Nigel Gould-Davies
Associate Fellow, Asia Programme and Russia and Eurasia Programme
The country faces a series of interlocking uncertainties: over the evolution of its distinctive form of systemic legitimacy, the monarchy’s relationship to the military and the prospects of democracy in a deeply divided society.
A portrait of the late King Bhumibol in Bangkok. Photo: Getty Images.A portrait of the late King Bhumibol in Bangkok. Photo: Getty Images.

The royal funeral and cremation ceremony of King Bhumibol this week conclude a year of mourning in Thailand. They also usher in a new era of uncertainty in a country plagued by recurring instability and a polarized political culture.

Thailand’s modern monarchy has been a key source of legitimacy and cohesion. Its revival from an uncertain future after the Second World War was a central achievement of King Bhumibol’s 70-year reign. Through a powerful blend of tradition, divinity and barami (moral charisma), his kingship helped ensure that despite frequent coups, wrenching modernisation and Cold War entanglements, Thailand avoided the sustained mass violence and repression that afflicted most of its neighbours.

Since the role and its creator are essentially indistinguishable, this arrangement has never been tested by royal succession. Two intersecting questions now arise, both with major consequences for Thailand’s stability and governance. First, how will relations between monarchy and military evolve under Bhumibol’s son and successor, King Vajiralongkorn? Second, what are the implications for social stability and the prospects for a return to democracy?

First, what terms of accommodation will emerge between monarchy and military, the other key institution of post-war Thailand? Under the previous reign this relationship did not rest on a clear, formal delineation of powers, but evolved substantially over time and across issues as a result of precedent, implicit negotiation and force of circumstance. King Bhumibol’s public interventions in politics, though decisive, were rare.

But there are already signs that monarchy and military may need time to establish a new understanding. On the evening of his father’s passing the then-Crown Prince declined Prime Minister Prayuth Chan-ocha’s invitation to be declared king, waiting two months before doing so. Earlier this year he requested that changes be made to the new draft constitution, passed in a referendum in August 2016, before promulgating it. This early assertiveness may presage a period of negotiation over the relative scope and influence of monarchy and military.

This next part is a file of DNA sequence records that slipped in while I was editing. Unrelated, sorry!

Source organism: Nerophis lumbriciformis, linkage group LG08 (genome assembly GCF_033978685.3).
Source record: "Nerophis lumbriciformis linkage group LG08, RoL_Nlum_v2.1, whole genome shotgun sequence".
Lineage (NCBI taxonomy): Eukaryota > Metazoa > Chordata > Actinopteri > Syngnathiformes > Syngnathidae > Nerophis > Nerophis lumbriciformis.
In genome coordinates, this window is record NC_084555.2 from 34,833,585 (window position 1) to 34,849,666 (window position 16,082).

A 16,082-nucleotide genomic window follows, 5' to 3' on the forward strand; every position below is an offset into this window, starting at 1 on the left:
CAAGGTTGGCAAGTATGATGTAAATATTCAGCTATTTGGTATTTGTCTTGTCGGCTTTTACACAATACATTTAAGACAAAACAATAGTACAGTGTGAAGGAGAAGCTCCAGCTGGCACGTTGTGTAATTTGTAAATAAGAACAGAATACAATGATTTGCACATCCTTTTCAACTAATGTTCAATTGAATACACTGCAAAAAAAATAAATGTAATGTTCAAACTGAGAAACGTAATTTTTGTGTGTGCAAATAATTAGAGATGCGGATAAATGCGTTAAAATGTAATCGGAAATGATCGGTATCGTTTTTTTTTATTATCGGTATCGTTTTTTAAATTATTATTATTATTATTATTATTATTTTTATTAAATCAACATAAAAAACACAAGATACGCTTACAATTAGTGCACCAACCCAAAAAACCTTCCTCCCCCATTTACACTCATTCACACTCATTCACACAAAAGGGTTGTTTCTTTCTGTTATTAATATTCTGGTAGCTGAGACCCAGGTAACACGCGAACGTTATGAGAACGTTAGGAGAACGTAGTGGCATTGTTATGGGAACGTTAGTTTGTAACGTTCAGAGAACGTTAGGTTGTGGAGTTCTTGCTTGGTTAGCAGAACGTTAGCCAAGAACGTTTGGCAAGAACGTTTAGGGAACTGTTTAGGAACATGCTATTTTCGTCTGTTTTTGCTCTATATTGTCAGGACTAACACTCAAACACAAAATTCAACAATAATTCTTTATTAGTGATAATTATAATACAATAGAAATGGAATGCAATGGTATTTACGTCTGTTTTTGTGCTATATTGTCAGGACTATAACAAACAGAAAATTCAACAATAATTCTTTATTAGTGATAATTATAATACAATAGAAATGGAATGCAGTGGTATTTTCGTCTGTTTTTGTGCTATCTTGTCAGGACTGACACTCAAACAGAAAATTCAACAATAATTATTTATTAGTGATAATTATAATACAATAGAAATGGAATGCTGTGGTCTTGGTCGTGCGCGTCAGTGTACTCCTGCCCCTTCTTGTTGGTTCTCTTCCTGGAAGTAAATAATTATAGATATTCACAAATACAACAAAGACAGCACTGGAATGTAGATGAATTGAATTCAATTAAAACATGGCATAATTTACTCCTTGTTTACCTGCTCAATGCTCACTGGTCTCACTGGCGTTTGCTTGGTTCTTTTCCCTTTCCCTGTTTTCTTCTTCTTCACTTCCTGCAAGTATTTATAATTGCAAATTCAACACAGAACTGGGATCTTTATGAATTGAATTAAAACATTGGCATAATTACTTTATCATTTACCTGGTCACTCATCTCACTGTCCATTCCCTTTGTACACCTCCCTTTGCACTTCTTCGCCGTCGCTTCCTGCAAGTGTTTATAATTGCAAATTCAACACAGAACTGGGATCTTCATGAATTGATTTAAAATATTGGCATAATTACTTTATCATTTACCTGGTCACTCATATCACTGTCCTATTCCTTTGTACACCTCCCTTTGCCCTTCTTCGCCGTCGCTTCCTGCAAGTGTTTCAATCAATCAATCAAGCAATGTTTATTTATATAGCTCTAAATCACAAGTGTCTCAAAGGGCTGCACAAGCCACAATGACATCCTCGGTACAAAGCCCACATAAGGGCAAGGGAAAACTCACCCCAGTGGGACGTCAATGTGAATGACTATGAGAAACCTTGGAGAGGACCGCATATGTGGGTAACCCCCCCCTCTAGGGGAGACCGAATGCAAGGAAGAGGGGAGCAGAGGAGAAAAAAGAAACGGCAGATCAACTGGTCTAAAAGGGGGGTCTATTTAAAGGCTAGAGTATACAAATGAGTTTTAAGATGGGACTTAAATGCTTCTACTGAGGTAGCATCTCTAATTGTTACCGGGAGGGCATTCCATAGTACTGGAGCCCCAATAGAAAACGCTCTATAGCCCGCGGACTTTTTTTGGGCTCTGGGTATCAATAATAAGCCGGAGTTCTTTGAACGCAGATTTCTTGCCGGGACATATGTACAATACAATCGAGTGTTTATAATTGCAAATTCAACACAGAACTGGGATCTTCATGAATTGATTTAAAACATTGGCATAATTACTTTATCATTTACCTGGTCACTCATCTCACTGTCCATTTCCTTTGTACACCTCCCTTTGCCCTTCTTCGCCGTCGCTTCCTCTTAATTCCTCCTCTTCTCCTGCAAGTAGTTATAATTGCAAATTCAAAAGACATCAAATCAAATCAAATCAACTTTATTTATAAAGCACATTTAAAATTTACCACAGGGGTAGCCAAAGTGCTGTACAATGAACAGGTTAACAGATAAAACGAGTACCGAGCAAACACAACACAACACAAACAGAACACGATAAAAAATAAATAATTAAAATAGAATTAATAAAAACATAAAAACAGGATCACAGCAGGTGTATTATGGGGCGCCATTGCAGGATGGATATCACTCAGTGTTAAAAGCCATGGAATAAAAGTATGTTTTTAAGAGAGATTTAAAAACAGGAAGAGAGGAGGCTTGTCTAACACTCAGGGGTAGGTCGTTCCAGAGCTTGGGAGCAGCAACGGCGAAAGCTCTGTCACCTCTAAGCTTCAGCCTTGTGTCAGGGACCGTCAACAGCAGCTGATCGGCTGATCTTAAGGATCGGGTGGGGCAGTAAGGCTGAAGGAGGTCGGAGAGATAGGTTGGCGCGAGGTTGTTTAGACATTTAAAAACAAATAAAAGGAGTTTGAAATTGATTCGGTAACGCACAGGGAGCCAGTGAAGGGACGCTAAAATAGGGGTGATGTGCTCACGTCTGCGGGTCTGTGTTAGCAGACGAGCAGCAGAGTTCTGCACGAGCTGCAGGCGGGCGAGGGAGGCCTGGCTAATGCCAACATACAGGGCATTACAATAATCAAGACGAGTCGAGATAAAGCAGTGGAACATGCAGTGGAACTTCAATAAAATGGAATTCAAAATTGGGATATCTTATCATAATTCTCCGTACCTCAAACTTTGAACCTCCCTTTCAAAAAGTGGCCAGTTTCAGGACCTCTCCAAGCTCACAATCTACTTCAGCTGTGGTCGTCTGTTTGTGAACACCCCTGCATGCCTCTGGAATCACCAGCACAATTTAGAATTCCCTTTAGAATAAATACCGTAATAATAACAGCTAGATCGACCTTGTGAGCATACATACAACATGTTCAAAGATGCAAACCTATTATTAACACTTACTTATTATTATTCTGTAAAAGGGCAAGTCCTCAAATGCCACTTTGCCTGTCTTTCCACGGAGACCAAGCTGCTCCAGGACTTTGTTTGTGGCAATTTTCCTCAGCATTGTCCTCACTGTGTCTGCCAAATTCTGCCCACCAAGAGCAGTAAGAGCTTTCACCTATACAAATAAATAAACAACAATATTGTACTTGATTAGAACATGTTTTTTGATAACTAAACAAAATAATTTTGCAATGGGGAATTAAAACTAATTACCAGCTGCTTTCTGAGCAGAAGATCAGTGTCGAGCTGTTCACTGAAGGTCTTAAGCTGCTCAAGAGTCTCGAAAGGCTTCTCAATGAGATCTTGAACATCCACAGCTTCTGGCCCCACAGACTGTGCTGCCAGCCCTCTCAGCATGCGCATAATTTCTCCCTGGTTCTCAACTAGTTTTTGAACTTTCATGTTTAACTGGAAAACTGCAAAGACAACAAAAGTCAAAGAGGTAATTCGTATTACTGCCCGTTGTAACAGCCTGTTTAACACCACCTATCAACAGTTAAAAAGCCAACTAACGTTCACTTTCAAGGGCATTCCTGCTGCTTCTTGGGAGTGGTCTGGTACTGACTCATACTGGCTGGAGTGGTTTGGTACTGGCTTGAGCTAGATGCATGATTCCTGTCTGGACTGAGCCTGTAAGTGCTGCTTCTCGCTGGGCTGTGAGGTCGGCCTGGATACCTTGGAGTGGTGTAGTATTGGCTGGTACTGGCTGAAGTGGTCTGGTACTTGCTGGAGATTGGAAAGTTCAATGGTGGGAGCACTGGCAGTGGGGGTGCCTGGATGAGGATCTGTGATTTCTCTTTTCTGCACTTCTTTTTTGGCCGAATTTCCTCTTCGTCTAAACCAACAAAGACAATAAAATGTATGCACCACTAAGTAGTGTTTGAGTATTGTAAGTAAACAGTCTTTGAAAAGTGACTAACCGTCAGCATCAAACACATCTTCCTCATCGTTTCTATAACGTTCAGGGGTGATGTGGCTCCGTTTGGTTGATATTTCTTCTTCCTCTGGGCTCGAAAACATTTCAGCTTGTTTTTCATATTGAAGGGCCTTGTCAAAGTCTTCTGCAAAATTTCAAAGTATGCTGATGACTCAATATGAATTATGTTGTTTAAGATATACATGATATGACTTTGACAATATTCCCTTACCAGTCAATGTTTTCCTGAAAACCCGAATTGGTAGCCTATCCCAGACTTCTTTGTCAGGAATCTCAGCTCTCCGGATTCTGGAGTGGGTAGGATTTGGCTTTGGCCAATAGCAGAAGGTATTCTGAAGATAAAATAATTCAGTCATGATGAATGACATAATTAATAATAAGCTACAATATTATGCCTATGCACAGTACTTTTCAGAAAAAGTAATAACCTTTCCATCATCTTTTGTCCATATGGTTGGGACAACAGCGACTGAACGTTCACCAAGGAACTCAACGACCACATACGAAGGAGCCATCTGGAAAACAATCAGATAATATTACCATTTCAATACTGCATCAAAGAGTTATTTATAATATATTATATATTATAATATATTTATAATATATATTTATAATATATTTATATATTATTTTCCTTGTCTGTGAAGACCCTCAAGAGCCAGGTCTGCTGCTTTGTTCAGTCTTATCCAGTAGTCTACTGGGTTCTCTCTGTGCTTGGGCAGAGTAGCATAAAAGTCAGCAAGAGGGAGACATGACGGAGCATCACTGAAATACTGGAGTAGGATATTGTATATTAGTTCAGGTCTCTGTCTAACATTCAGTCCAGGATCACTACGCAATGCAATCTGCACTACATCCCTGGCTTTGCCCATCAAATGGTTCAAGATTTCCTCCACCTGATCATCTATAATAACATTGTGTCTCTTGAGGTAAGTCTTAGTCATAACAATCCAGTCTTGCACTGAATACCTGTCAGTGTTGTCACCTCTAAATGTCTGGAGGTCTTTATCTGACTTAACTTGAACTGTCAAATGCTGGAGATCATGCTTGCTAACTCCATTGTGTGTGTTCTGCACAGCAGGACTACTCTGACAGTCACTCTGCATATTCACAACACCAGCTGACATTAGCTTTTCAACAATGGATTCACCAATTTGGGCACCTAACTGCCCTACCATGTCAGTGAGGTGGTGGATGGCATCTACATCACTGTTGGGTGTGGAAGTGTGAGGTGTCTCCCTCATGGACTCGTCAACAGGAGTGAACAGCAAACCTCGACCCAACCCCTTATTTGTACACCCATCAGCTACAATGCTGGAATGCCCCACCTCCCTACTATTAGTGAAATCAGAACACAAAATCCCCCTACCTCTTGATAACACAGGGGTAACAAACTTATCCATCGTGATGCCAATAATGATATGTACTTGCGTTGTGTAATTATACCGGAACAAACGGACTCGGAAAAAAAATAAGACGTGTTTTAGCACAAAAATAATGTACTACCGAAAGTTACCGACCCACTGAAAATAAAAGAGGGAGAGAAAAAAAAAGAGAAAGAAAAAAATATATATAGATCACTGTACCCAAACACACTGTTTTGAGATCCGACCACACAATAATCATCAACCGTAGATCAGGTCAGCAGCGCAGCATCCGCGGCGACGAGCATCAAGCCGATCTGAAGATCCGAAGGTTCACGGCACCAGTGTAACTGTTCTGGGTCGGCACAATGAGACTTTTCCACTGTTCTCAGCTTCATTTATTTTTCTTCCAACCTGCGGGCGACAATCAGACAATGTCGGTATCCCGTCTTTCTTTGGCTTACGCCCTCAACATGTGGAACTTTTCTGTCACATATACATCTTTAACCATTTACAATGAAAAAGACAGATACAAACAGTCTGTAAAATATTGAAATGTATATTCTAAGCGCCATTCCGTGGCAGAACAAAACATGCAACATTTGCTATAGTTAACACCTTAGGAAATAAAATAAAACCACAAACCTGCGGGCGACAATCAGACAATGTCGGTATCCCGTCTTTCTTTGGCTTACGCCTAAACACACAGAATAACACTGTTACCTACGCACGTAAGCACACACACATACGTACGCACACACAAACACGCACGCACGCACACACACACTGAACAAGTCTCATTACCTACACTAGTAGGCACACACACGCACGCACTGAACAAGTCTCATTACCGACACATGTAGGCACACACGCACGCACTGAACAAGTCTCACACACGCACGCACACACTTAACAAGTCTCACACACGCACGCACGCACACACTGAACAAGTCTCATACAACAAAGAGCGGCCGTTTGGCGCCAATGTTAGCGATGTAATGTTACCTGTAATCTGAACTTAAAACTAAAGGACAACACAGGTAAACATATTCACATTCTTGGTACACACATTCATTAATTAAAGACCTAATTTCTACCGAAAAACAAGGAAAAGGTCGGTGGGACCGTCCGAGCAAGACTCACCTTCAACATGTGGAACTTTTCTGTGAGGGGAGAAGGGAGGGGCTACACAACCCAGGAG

Second, how far will monarchical legitimacy continue to play a unifying role in a socially divided society? Over the past decade urban, middle-class ‘yellowshirts’ have sometimes painted their rural, northern ‘redshirt’ opponents as anti-monarchist, a charge the latter deny. Attempts by either side to appropriate the monarchy as a weapon of partisan political conflict could prove destabilizing.

The royal succession intersects with wider questions of social stability in two further ways that will influence the prospects for Thailand’s return to democracy. First, an important, if implicit, goal of the May 2014 coup was to ensure the military presided over the royal succession. The military may now want to prolong its rule until it is confident a stable understanding among elite institutions has been achieved –including on the question of when elections themselves should be held.

But the military may find further reasons to delay a return to democracy whose timeline it has repeatedly postponed. Elections always create uncertainty, and since 2001 have repeatedly been won by opposition forces. The new constitution seeks to square a circle with devices to prevent a freely-chosen government from challenging key interests. But similar attempts in the past to constrain opposition majorities failed.

The final impact of royal succession on social stability comes from below. Over the past year redshirt opposition forces have exercised restraint, even when their former prime minister Yingluck Shinawatra fled into exile to avoid imprisonment. But there is a growing view that this restraint will lift once the mourning period is over, and that redshirts will mobilise to demand elections.

In the absence of reliable opinion polls there is no way to gauge their strength. But the military government has made little attempt to overcome Thailand’s political polarization by reaching out to opposition forces or fostering inclusive economic development. Little of the headline 3.5% annual growth projected for 2017 appears to have trickled down to ordinary people. By contrast, since 2014 the net worth of the Forbes Thailand rich list has risen by one-sixth, as has the military budget.

Thailand thus faces a series of interlocking uncertainties: over the evolution of its distinctive form of systemic legitimacy; over the monarchy’s relationship to the military that wields ultimate force; and over the prospects of democracy in a deeply divided society. Managing this complex challenge will require more creative solutions than the ‘winner-takes-all’ approach that often prevails in Thai political culture.

In the best case, a new balance of authority, power and consent will emerge to underpin a reign of stable, inclusive growth that creates a more equal, less divided society. In the worst case, political and social order may fracture, with serious consequences for Thailand’s stability.

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